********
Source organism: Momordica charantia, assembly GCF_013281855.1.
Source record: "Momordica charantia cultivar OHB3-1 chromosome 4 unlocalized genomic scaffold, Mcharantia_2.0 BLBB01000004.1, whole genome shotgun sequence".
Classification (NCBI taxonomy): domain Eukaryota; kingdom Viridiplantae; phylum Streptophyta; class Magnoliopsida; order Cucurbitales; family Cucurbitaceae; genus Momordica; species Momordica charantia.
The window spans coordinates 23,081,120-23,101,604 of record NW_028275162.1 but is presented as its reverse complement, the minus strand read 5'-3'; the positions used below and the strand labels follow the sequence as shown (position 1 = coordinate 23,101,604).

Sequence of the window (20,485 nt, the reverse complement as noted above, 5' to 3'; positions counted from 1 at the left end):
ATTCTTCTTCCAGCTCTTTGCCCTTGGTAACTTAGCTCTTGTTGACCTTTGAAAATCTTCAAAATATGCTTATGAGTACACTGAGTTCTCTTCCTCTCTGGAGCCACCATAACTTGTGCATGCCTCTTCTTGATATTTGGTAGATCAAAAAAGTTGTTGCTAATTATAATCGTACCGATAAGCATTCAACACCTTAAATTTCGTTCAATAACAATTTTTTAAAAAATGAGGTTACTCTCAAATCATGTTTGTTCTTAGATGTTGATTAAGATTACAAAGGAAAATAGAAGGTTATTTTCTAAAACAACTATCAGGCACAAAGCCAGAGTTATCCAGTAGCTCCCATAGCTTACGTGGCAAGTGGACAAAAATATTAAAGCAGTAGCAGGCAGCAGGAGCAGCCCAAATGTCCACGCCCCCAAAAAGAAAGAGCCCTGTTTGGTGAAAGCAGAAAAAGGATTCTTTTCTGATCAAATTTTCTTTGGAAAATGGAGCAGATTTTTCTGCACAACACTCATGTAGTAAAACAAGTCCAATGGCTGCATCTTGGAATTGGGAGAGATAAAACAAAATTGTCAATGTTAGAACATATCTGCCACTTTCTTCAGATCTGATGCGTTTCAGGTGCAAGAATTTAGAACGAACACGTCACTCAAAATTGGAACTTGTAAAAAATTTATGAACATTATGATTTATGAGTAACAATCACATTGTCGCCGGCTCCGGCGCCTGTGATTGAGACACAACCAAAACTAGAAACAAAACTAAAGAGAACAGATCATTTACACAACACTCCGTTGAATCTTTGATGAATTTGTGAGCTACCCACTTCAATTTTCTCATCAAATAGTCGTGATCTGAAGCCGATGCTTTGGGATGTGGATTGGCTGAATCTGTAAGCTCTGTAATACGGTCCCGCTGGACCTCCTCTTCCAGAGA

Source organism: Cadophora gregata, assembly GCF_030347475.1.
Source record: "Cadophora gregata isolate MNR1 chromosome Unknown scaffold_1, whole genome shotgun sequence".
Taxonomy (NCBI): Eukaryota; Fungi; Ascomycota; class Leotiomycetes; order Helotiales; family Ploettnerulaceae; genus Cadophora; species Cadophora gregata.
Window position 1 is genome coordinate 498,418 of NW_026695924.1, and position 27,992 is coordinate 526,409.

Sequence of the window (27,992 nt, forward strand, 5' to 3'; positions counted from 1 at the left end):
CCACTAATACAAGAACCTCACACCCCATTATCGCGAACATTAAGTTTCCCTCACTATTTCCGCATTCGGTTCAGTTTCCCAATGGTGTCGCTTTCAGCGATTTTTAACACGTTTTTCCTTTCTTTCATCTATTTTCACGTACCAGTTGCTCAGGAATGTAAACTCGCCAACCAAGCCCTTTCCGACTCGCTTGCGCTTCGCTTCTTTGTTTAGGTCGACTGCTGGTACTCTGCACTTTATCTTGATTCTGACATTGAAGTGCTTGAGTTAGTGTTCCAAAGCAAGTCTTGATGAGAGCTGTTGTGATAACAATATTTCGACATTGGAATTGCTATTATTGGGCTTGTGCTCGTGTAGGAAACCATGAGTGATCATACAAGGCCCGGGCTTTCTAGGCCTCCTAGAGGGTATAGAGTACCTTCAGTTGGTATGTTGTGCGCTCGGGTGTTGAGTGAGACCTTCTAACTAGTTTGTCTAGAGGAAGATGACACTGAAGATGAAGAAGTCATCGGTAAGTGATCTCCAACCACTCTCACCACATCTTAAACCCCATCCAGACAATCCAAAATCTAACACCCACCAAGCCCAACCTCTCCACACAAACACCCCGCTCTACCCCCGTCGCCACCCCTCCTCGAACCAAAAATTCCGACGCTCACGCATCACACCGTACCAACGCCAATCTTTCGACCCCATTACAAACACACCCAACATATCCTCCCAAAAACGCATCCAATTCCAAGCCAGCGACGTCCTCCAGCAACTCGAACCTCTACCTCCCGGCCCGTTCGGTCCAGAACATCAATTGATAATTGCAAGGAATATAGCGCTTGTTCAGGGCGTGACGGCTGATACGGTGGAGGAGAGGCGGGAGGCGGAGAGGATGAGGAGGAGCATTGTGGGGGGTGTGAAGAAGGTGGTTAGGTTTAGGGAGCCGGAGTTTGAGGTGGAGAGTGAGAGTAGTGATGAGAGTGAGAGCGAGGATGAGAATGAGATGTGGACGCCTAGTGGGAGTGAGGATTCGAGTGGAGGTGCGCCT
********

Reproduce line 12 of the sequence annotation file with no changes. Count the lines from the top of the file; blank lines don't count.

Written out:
CCACTAATACAAGAACCTCACACCCCATTATCGCGAACATTAAGTTTCCCTCACTATTTCCGCATTCGGTTCAGTTTCCCAATGGTGTCGCTTTCAGCGATTTTTAACACGTTTTTCCTTTCTTTCATCTATTTTCACGTACCAGTTGCTCAGGAATGTAAACTCGCCAACCAAGCCCTTTCCGACTCGCTTGCGCTTCGCTTCTTTGTTTAGGTCGACTGCTGGTACTCTGCACTTTATCTTGATTCTGACATTGAAGTGCTTGAGTTAGTGTTCCAAAGCAAGTCTTGATGAGAGCTGTTGTGATAACAATATTTCGACATTGGAATTGCTATTATTGGGCTTGTGCTCGTGTAGGAAACCATGAGTGATCATACAAGGCCCGGGCTTTCTAGGCCTCCTAGAGGGTATAGAGTACCTTCAGTTGGTATGTTGTGCGCTCGGGTGTTGAGTGAGACCTTCTAACTAGTTTGTCTAGAGGAAGATGACACTGAAGATGAAGAAGTCATCGGTAAGTGATCTCCAACCACTCTCACCACATCTTAAACCCCATCCAGACAATCCAAAATCTAACACCCACCAAGCCCAACCTCTCCACACAAACACCCCGCTCTACCCCCGTCGCCACCCCTCCTCGAACCAAAAATTCCGACGCTCACGCATCACACCGTACCAACGCCAATCTTTCGACCCCATTACAAACACACCCAACATATCCTCCCAAAAACGCATCCAATTCCAAGCCAGCGACGTCCTCCAGCAACTCGAACCTCTACCTCCCGGCCCGTTCGGTCCAGAACATCAATTGATAATTGCAAGGAATATAGCGCTTGTTCAGGGCGTGACGGCTGATACGGTGGAGGAGAGGCGGGAGGCGGAGAGGATGAGGAGGAGCATTGTGGGGGGTGTGAAGAAGGTGGTTAGGTTTAGGGAGCCGGAGTTTGAGGTGGAGAGTGAGAGTAGTGATGAGAGTGAGAGCGAGGATGAGAATGAGATGTGGACGCCTAGTGGGAGTGAGGATTCGAGTGGAGGTGCGCCT